# Does the SHA hash function always generate a fixed length hash?

I'm using the SHA1/2 family of algorithms for a particular project. I was wondering if all the SHA algorithms return a fixed length hash regardless of the length of the data.

-

Essentially yes, they do.

Depending on the exact hash function you choose depends on the length of output you'd expect. For example, SHA256 produces 256 bits of output.

This does then beg the question "but the length of the hash is fixed and there are infinite possible inputs??!!". That's correct, except that $2^{256}$ is 115792089237316195423570985008687907853269984665640564039457584007913129639936. That's an awful lot of unique possible inputs which may be passed in.

You may be interested to know the same concept is used in file systems - they're called bitmaps and provide a block to bit mapping so the file system can quickly find free blocks. The numbers do scale :)

-
I don't see how bitfields are in any way related to hashes. There are some file systems where hashes are essential (e.g. git) but I see no indication of that in your link. Those bitmaps simply have 1 bit to 1 block mapping. –  CodesInChaos Mar 20 '12 at 10:22
@CodeInChaos perhaps I should add extra explanation, but, hash functions essentially eat blocks of data and give you a bit string output. Each bit string maps to a particular combination of input blocks (mapped so by the hash function). That's all there is to it. When you look at the size of the number of unique such combinations you can have ($2^256$ in this case) and the fact these unique combinations map to whole amounts of blocks, you realise there's a huge amount of potential inputs. –  user46 Mar 20 '12 at 10:47
Both map a large set into a smaller set. Secure hashes map in a way that is difficult to reverse. Allocation maps are supposed to be easy to reverse. You can also think of them as lossy compression functions, the loss is tuned to the applications needs. –  Grant BlahaErath Mar 22 '12 at 22:28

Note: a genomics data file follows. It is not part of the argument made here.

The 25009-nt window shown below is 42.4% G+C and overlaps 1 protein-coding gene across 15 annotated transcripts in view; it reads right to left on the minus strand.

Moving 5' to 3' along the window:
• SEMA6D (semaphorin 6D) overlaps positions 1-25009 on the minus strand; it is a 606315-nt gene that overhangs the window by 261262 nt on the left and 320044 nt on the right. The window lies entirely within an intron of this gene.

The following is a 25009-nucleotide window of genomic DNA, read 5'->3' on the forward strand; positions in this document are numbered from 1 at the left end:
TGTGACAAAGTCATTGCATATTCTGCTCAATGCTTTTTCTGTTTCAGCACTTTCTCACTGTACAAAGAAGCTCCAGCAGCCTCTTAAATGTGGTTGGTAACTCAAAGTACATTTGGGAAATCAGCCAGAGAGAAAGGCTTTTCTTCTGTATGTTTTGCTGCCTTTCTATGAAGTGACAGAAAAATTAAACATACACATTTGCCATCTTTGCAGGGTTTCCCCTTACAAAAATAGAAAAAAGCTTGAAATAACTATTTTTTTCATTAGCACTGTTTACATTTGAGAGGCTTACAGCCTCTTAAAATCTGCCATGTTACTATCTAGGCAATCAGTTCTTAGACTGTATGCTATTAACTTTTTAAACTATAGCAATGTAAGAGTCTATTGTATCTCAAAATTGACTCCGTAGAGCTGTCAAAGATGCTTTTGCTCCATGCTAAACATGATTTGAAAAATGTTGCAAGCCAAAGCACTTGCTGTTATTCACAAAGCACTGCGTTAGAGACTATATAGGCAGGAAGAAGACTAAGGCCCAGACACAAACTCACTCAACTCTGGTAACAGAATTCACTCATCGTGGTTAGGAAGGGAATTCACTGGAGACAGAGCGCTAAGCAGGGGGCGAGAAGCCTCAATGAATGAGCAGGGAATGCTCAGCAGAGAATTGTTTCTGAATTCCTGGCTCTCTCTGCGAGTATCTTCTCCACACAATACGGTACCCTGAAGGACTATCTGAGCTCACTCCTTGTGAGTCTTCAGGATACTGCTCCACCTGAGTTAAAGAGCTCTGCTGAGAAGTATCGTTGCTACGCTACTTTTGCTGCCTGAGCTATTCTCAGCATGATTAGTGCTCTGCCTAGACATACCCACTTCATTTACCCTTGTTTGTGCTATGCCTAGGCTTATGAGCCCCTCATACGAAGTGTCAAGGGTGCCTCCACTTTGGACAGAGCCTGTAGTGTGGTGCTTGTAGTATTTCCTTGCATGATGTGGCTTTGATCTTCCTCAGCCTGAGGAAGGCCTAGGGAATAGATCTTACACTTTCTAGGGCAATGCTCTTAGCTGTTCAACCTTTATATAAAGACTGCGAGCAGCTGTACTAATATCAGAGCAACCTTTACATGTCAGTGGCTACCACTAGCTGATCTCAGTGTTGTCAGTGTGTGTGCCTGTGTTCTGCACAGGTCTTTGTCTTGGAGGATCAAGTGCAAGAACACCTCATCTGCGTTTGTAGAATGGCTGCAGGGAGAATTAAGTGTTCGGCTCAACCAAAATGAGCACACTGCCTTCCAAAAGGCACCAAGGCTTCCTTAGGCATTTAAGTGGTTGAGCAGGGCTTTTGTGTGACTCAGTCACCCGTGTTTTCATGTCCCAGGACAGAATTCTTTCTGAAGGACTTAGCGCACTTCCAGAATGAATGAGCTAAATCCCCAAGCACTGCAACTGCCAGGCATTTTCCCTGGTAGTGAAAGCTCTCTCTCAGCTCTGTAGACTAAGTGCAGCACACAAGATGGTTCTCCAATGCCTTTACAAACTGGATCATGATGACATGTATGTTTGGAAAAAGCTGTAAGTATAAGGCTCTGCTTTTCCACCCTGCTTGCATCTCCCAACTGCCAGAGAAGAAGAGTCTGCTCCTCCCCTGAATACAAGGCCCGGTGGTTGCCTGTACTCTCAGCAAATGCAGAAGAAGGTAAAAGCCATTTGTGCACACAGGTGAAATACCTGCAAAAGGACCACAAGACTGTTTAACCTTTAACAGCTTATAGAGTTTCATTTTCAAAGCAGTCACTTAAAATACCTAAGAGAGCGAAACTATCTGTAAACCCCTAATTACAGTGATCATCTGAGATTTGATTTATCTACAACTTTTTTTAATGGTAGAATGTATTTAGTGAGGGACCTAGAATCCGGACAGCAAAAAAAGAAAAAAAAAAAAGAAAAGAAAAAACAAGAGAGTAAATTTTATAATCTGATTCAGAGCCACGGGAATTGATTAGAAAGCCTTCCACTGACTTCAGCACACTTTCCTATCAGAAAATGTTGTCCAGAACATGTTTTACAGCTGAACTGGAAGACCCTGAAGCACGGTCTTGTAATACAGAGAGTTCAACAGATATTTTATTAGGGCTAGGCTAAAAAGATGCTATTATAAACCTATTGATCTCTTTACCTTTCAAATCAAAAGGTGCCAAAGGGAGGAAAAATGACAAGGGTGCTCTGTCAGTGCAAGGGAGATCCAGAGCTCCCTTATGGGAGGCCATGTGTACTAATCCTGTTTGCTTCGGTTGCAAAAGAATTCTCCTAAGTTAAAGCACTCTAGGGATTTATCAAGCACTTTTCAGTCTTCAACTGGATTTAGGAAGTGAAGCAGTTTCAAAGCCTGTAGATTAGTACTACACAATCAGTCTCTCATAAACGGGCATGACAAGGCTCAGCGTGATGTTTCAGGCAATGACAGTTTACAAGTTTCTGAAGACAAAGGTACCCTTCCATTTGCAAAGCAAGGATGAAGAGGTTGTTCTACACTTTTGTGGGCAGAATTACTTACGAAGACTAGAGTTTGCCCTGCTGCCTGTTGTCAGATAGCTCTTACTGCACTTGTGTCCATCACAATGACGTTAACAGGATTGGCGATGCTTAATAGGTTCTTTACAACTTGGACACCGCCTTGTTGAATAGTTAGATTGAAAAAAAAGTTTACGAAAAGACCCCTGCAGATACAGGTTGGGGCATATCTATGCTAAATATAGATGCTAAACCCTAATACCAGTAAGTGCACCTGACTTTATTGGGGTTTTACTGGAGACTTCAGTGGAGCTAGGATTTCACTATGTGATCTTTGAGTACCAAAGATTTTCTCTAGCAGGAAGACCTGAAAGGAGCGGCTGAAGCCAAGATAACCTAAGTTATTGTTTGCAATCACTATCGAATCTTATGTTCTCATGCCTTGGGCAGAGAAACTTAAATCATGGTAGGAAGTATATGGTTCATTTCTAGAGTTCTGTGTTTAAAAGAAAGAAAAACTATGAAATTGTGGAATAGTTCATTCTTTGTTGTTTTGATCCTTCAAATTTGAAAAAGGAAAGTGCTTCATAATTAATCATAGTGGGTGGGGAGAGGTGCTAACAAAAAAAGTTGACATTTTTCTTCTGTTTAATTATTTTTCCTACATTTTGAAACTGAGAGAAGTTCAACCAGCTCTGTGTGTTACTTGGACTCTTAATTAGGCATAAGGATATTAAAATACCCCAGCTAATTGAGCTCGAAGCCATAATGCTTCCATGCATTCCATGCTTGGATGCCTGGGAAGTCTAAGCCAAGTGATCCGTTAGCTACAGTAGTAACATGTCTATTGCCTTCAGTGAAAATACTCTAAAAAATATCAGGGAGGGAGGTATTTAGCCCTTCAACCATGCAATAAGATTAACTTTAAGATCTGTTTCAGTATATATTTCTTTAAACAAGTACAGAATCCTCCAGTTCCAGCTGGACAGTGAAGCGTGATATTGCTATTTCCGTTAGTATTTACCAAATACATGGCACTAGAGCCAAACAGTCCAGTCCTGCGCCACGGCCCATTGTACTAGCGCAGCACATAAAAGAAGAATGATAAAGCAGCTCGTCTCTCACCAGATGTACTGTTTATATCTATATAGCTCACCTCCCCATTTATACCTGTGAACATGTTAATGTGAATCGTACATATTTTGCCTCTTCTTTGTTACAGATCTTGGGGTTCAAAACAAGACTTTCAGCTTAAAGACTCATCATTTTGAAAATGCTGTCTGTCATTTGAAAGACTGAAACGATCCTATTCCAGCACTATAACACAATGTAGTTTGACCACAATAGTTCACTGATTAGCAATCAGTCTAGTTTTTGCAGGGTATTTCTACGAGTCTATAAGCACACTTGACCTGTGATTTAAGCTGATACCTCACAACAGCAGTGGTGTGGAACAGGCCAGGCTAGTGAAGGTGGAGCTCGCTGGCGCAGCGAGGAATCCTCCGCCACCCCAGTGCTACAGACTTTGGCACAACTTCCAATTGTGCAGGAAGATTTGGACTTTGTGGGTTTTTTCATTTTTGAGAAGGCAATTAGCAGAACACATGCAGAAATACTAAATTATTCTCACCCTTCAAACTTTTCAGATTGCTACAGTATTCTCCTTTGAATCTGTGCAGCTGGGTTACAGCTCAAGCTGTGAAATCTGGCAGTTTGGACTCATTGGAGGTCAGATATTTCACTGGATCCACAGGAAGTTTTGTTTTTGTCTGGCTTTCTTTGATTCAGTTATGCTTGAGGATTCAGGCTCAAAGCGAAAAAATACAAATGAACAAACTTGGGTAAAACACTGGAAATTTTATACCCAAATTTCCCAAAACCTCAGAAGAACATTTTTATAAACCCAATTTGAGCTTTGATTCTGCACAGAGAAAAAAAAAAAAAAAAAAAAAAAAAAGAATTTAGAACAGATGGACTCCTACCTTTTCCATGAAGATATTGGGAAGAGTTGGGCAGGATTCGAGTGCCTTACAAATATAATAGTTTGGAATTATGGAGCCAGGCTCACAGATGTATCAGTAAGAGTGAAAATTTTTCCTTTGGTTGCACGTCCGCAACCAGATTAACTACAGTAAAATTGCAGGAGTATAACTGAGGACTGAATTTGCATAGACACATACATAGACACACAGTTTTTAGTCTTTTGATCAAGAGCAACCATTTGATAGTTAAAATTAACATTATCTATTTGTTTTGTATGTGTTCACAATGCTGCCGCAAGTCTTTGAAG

Yes, that's their idea. You can rely on it.

-

By the definition in FIPS 180-4, published March 2012, there are
160 bits in the output of SHA-1
224 bits in the output of SHA-224
256 bits in the output of SHA-256
384 bits in the output of SHA-384
512 bits in the output of SHA-512
224 bits in the output of SHA-512/224
256 bits in the output of SHA-512/256

-
SHA-256 is actually SHA-2 256, and the SHA-3 competition will produce the same size outputs as SHA-2, as this is a requirement from NIST, who organize the competition. Naming is still an issue, but SHA-3-256 (etc.) would be a probable candidate. SHA-512 is faster on 64 bit machines than SHA-256 because it is optimized for 64 bit machines - and it still provides a larger security margin. –  Maarten Bodewes Mar 20 '12 at 23:40
@owlstead: the names I use are right from the reference in the first line of the answer, which is both official and fresh (published March 2012). Do you have a reference for that SHA-2 256 naming? –  fgrieu Mar 21 '12 at 12:50
Nah, I meant that it is part of the SHA-2 suite of secure hash algorithms, sorry about that. You can imagine that naming SHA-3 candidates is a bit of an issue, as the SHA-256 etc. have already been taken. Will it be AHS or SHA-3-256, who can tell :) –  Maarten Bodewes Mar 21 '12 at 16:01

I'm was wondering if all the SHA algos return a fixed length hash regardless of the length of the data?

Others have noted that the output is indeed a constant, fixed size, so let me nit-pick one point just for completeness:

It is worth noting that these hash functions do have a limit to the input size of their data. So that input length itself has an upper bound.

From FIPS 180-4:

• SHA-1, SHA-224, SHA-256: Input length is bounded to $2^{64}$ bits.

• SHA-384, SHA-512, SHA-512/224, SHA-512/256: Input length is bounded to $2^{128}$ bits.

These are insanely large sizes (and it seems likely that only the ones for SHA-1, SHA-224, and SHA-256 could practically apply to electromagnetic storage). But in theory $2^{64}$ bit (approx. 1 exbibyte) restriction could prohibit calculating one hash from something like a very large database or distributed filesystem.

But for most developer concerns, these input size restrictions are practically nonexistent.

-
To put things in perspective, SHA-1 performance on modern CPUs is about 0.7 cycles/bit. Assuming a 5 GHz clock, it would take 80 years to hash $2^{64}$ bits. More CPUs do not help. –  fgrieu Mar 24 '12 at 8:35
Thanks for that perspective, I hadn't thought to crunch those numbers. Then the $2^{64}$ restriction also seems practically irrelevant. –  B-Con Mar 24 '12 at 18:55